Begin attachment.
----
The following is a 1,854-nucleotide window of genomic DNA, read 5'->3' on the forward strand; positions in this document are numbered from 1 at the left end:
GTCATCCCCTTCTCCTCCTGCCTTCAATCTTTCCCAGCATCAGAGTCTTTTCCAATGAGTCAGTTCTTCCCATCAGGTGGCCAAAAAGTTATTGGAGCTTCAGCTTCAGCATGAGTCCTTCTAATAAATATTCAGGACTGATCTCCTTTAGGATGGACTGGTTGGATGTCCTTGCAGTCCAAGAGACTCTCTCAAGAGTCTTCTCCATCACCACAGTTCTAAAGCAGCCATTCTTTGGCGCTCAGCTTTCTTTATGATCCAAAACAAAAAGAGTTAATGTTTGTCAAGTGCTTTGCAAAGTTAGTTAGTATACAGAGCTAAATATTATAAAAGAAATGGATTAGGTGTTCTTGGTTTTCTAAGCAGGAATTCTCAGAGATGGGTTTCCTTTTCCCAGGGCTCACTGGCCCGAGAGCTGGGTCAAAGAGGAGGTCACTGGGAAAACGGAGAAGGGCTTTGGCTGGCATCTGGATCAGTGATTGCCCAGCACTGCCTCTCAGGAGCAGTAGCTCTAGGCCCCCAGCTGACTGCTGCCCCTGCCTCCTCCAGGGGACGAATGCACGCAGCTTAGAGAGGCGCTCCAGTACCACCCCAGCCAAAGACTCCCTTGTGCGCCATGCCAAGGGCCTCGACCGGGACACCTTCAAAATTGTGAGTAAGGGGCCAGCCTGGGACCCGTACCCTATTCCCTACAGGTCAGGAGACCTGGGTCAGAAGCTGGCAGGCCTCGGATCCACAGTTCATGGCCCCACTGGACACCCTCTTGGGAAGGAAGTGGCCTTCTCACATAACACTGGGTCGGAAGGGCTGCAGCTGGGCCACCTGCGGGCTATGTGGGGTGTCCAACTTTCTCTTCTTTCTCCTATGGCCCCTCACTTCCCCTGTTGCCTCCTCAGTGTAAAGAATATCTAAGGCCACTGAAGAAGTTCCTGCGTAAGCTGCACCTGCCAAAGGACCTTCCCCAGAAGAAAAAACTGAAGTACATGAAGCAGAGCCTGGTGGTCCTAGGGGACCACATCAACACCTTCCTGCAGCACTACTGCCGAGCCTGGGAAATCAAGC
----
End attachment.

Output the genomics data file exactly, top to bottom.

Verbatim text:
The following is a 1,854-nucleotide window of genomic DNA, read 5'->3' on the forward strand; positions in this document are numbered from 1 at the left end:
GTCATCCCCTTCTCCTCCTGCCTTCAATCTTTCCCAGCATCAGAGTCTTTTCCAATGAGTCAGTTCTTCCCATCAGGTGGCCAAAAAGTTATTGGAGCTTCAGCTTCAGCATGAGTCCTTCTAATAAATATTCAGGACTGATCTCCTTTAGGATGGACTGGTTGGATGTCCTTGCAGTCCAAGAGACTCTCTCAAGAGTCTTCTCCATCACCACAGTTCTAAAGCAGCCATTCTTTGGCGCTCAGCTTTCTTTATGATCCAAAACAAAAAGAGTTAATGTTTGTCAAGTGCTTTGCAAAGTTAGTTAGTATACAGAGCTAAATATTATAAAAGAAATGGATTAGGTGTTCTTGGTTTTCTAAGCAGGAATTCTCAGAGATGGGTTTCCTTTTCCCAGGGCTCACTGGCCCGAGAGCTGGGTCAAAGAGGAGGTCACTGGGAAAACGGAGAAGGGCTTTGGCTGGCATCTGGATCAGTGATTGCCCAGCACTGCCTCTCAGGAGCAGTAGCTCTAGGCCCCCAGCTGACTGCTGCCCCTGCCTCCTCCAGGGGACGAATGCACGCAGCTTAGAGAGGCGCTCCAGTACCACCCCAGCCAAAGACTCCCTTGTGCGCCATGCCAAGGGCCTCGACCGGGACACCTTCAAAATTGTGAGTAAGGGGCCAGCCTGGGACCCGTACCCTATTCCCTACAGGTCAGGAGACCTGGGTCAGAAGCTGGCAGGCCTCGGATCCACAGTTCATGGCCCCACTGGACACCCTCTTGGGAAGGAAGTGGCCTTCTCACATAACACTGGGTCGGAAGGGCTGCAGCTGGGCCACCTGCGGGCTATGTGGGGTGTCCAACTTTCTCTTCTTTCTCCTATGGCCCCTCACTTCCCCTGTTGCCTCCTCAGTGTAAAGAATATCTAAGGCCACTGAAGAAGTTCCTGCGTAAGCTGCACCTGCCAAAGGACCTTCCCCAGAAGAAAAAACTGAAGTACATGAAGCAGAGCCTGGTGGTCCTAGGGGACCACATCAACACCTTCCTGCAGCACTACTGCCGAGCCTGGGAAATCAAGC